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“Miles Davis: The Complete On The Corner Sessions” is
another volume in the thorough perusal of his live and
studio recording activities, during his 20-year stint with
Columbia Records. This set chronicles the years from
1972 through 1974 (technically, 1975), during which
he released the albums, “On the Corner,” “Big Fun,”
and “Get Up With It.” As with the other sets in the
series, this 2007 six-CD set contains every shaving
from producer Teo Macero’s work bench, making it
perfect for Miles Davis “completists, ” but perhaps
too much for the casual listener.

This set features numerous musical riches, including
120 pages of liner notes, essays and photos by
noted artists, such as Paul Buckmaster and
Michael Cuscuna. I was actually puzzled by the name
of this set, because these “sessions” obviously
encompass more than those for “On the Corner,”
which was released in late 1972. It’s appropriate to
also include “Big Fun” and “Get Up With It,” as all
three of these records are of a piece, from a stylistic
standpoint. They reflect Miles Davis’ interest in many
of the “urban” sounds proliferating the music scene
of that time, and also reflect his fascination with the
music of Sly Stone, among others. There is a heavy
emphasis on “groove” and “funk.”

As with all of Miles Davis’ (1926-1991) recordings, his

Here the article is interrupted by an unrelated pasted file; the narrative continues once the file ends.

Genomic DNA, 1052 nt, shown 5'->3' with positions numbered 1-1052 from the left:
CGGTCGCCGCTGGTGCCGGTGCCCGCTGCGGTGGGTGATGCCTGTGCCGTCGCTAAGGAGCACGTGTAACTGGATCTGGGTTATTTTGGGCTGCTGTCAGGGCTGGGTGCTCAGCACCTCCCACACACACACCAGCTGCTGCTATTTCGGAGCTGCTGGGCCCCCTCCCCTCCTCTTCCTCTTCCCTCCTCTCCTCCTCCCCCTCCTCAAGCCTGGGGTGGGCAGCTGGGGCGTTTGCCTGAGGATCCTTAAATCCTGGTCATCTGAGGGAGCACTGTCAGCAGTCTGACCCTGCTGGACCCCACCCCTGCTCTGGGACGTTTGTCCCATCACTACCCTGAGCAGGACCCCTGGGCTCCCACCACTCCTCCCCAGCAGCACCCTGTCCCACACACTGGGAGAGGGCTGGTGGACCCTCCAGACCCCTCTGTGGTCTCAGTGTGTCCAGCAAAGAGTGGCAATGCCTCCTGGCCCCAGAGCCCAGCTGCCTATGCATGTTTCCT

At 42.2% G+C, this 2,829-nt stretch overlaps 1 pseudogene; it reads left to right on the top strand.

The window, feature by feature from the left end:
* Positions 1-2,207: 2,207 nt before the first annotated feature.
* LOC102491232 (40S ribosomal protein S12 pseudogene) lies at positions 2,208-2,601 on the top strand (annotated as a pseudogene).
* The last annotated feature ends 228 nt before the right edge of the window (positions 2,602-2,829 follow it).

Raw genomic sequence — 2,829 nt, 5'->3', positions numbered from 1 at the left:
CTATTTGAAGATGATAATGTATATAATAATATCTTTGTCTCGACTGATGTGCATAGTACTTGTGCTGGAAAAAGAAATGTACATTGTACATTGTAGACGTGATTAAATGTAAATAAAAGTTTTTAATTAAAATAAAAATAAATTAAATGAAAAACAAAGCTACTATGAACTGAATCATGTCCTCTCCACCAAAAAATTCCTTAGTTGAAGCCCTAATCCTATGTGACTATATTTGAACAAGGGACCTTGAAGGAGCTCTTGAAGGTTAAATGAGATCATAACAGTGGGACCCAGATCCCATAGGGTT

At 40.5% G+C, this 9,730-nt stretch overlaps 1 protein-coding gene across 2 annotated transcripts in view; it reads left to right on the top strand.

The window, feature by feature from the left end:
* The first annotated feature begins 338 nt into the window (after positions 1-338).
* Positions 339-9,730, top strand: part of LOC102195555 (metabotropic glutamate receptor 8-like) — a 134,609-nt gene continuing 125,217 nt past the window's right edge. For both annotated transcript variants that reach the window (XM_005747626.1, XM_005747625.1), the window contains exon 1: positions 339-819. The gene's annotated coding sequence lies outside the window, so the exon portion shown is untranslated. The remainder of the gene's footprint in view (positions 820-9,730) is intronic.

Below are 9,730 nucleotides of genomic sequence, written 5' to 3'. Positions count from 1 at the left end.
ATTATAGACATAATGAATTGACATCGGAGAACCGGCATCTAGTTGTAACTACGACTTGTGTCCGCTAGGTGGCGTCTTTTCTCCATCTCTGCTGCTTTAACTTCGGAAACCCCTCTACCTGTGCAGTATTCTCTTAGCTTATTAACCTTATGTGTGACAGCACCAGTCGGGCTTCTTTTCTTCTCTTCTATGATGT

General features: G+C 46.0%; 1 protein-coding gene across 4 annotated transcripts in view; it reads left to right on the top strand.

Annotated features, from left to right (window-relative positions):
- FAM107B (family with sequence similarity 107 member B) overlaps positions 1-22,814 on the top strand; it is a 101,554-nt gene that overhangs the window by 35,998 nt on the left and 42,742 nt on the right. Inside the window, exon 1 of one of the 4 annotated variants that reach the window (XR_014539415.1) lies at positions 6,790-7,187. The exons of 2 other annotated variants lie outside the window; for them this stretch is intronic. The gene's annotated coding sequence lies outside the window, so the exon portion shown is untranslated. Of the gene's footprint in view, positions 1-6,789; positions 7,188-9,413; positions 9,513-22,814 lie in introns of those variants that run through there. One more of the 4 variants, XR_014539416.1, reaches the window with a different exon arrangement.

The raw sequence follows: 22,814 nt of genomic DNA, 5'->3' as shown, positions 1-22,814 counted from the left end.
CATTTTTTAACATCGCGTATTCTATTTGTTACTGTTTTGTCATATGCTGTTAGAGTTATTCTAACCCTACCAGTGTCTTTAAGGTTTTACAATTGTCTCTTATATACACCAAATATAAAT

stable included the highest quality musicians, such
as Herbie Hancock, Jack De Johnette, John McLaughlin,
Dave Liebman, and Chick Corea, to name a few.
The roster varied from session to session, occasionally
containing up to three guitars, an electric sitar and
tablas, congas and other percussion instruments.
The only consistent contributors on all of these
sessions were Miles on trumpet and organ, and
Michael Henderson on electric bass.

In addition to the released tracks from the
aforementioned three albums, virtually every outtake,
unedited master and a lot of other music that was
not issued on the albums was included, most of
which has never been released before. Even some
short “single” versions of tunes are here! This set
has obvious benefits for those of us who are
interested in how these songs grew and developed.
I should also emphasize that both the released
and nonissued tracks also illustrate what can be
accomplished in a recording studio, with a visionary
producer at the helm. Teo Macero was such a producer,
often creating the impression of a group of musicians
playing “live” in the studio, when in fact, most of
the tracks were the products of multi-tracking techniques.

Like all of Davis’ music regardless of the era, I found
this set to be quite interesting. Of course, it doesn’t
hurt that I have an unusually adventuresome and
“open” mind, where listening is concerned. It goes
without saying that these qualities are a prerequisite
for this type of music. With all of the different rhythmic,
melodic and harmonic elements competing for your
attention, it requires considerable listener
concentration. My only criticism might be that some
of the tracks are a bit drawn out; but that’s to be
expected from a project of this magnitude.

Not surprisingly, the recorded sound is excellent,
and hearing this set on headphones can be quite
an experience! I believe that the project deserves
the highest marks, as with all of the others in
this series.